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First Time Building Stairs – Everything You Need To Know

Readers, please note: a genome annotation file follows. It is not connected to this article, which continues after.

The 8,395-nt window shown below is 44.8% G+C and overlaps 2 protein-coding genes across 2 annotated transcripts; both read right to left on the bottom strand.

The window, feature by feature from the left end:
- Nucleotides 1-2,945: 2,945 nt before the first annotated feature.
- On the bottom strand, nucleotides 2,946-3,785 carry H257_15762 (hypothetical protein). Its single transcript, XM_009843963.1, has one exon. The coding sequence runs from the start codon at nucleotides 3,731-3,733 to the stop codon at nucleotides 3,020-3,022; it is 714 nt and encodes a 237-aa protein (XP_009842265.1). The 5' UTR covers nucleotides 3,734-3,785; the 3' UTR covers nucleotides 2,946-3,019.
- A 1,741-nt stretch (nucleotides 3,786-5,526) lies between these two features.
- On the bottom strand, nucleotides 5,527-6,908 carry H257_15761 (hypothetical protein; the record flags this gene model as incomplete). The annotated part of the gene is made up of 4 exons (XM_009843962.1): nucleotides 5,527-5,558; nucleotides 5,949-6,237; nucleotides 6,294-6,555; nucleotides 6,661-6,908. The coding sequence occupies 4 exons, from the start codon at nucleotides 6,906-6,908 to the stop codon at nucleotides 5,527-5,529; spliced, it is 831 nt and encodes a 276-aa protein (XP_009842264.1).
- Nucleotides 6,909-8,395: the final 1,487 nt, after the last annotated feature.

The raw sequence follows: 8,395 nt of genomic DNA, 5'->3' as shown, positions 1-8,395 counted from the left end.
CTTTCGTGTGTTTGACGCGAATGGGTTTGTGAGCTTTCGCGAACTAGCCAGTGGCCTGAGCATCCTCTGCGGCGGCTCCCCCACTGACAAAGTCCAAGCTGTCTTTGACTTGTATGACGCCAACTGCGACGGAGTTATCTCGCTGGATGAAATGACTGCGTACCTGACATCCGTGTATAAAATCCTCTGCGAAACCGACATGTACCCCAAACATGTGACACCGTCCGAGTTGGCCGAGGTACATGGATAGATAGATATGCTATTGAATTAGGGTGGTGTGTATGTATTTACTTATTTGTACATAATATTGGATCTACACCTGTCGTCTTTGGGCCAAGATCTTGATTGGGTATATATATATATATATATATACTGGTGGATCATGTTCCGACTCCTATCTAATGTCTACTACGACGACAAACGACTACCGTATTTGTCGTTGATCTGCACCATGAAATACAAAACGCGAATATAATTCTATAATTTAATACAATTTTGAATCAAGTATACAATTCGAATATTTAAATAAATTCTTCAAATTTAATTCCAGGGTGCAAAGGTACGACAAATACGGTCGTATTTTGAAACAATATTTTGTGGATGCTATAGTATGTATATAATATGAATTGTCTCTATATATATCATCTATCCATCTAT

Today we're learning how to figure and cut stair stringers for a basic set of stairs if this is your first time building your own set of stairs I imagine you're pretty overwhelmed right now and that's okay because by the end of this two-part series you're going to be able to figure the math out and cut your own stringers and then learn how to install them using three different methods to get it started you're going to need to know some basic terminology the first term is stringer stringers are normally made up of dimensional lumber and they make up the main structure of the staircase a typical stairway will have three to four stringers the second term is stairwell header the stairwell header is important because it's the structural member that supports the floor above and it's also where the stringers are attached the next term is tread treads are the finished part of the stairs that you actually step on and the last basic term is riser risers are the finished material that run vertically up the rise of the stairs if we dig a little bit deeper there are four other important terms that we need to know and they are total run total rise unit run and unit rise first is the total run this is the stairs total horizontal length next is the total rise total rise is the total vertical distance from one finished floor to another sometimes that finished floor can be concrete like in a basement or a garage it can be in a home where it's hard wood or tile and it can even be dirt or patio blocks for an outside project like a set of deck stairs to better understand unit run and unit rise i've made this very simple visual aid unit run which is represented by this side of the triangle is the horizontal distance from the face of one riser to the next adjacent one and for our stairs that number is going to be 10 inches or 254 mil and that's a pretty standard dimension for a rough tread the unit rise which is this side of the triangle is the vertical distance from the top of one tread to the top of another and for our stairs here that number worked out to be 7 and 5 16 or 185 mil and i'll show you how we worked out that number here in a minute the last side here is the stair slope which is determined by the unit run and unit rise it's important to know that the sum of one rise and one tread should add up to between 17 and 18 inches or 431 to 457 mil for example if we had a tread that was 12 inches and a rise that was 7 inches that would add up to 19 inches which would not be ideal and in some cases would not pass local building codes and speaking of building codes be sure to check your local codes before you build any set of stairs because this video is really demonstrating the math and the basic techniques to stair building okay with that out of the way let me show you how i solved for our unit rise the first step to determine unit rise is to determine the total rise again the total rise is the total vertical distance from one finished floor to another finished floor for example here this plywood represents the subfloor on the inside of a house which is not the finished floor therefore we need to take a piece of sample finish floor and hold it into its position before measuring the total rise the other thing to think through before getting your total rise is the floor below for our example the concrete floor here is the finished floor but let's say that it wasn't your finished floor you would have to do the same thing as we did up top which is to take a piece of sample finished flooring and lay it down to measure off of but since our concrete floor is the finished floor the total rise from the top of the finished concrete to the top of the finished pine floor measures 36.5 inches or 927 mil and before we move on i forgot to mention something pretty important and that is you need to check how level the floor is further out away from the header to check this extend the level beyond the header and measure down to see if the total rise is the same in that area as it is in the area underneath the header if the measurement further away from the header is different you either must make them the same which can be very difficult or go with the measurement that's out further where the actual stringer will be setting so for our example here the measurement is quite the same so i'm going to go ahead and go with the measurement that's right under the header with the total rise now identified let's go ahead and move on to step two which is the math behind solving for unit rise the ideal rise for a stair is seven inches or 177 mil knowing that take the total rise which is 36.5 inches and divide that by seven which again is the ideal rise to get 5.21 this number represents the total number of risers but of course you can't have a partial riser so you have to round to the nearest whole number and in this case that would be 5. now divide the total rise of 36.5 inches by 5 this time to get 7 and 5 16 or 185 mil which is indeed the unit rise for our stairs so how many total treads and risers will we need for our stairs well it all depends on how we decide to attach the stringer to the header there are two main ways to do that the first is to have the tread at the top of the stairs even with the finished floor doing it this way makes the number of risers and treads the same the second way to attach the stringer and the way we're going to do it today is to drop the stringer down and use the top of the finished floor as one of the treads doing it this way makes the number of treads one less than the number of risers therefore for our stairs today we need to cut four risers and four treads knowing that the stair header is acting as one of the risers and this will make more sense as soon as we start to lay out our first stringer at this point if you didn't already have your total run of your stairs you could take the total number of treads and multiply that by the unit run so for the first method that would be 5 treads times 10 inches which is our unit run for a total of 50 inches and for the second method four treads times 10 or 40 inches for your total run now that the math is all done we know that our stairs are going to have a total of five risers and four treads and we know that we need to cut four treads and four risers it's time to lay out for our first stringer the first step is to find a really nice straight piece of lumber in this case i'm using a 2 by 12. next grab a framing square a straight piece of wood and a few clamps using the blade of the square line up the 10 which is our unit run with the edge of the wood and clamp it in place then using the tongue of the square line up the 7 and 5 16 which is our rise with the edge of the wood and clamp that in place i like to do a test mark to make sure i'm set up in the correct position so i use the back of the lumber and draw both lines once that's done i double check my marks with a tape measure to ensure that i have exactly what i'm intending for some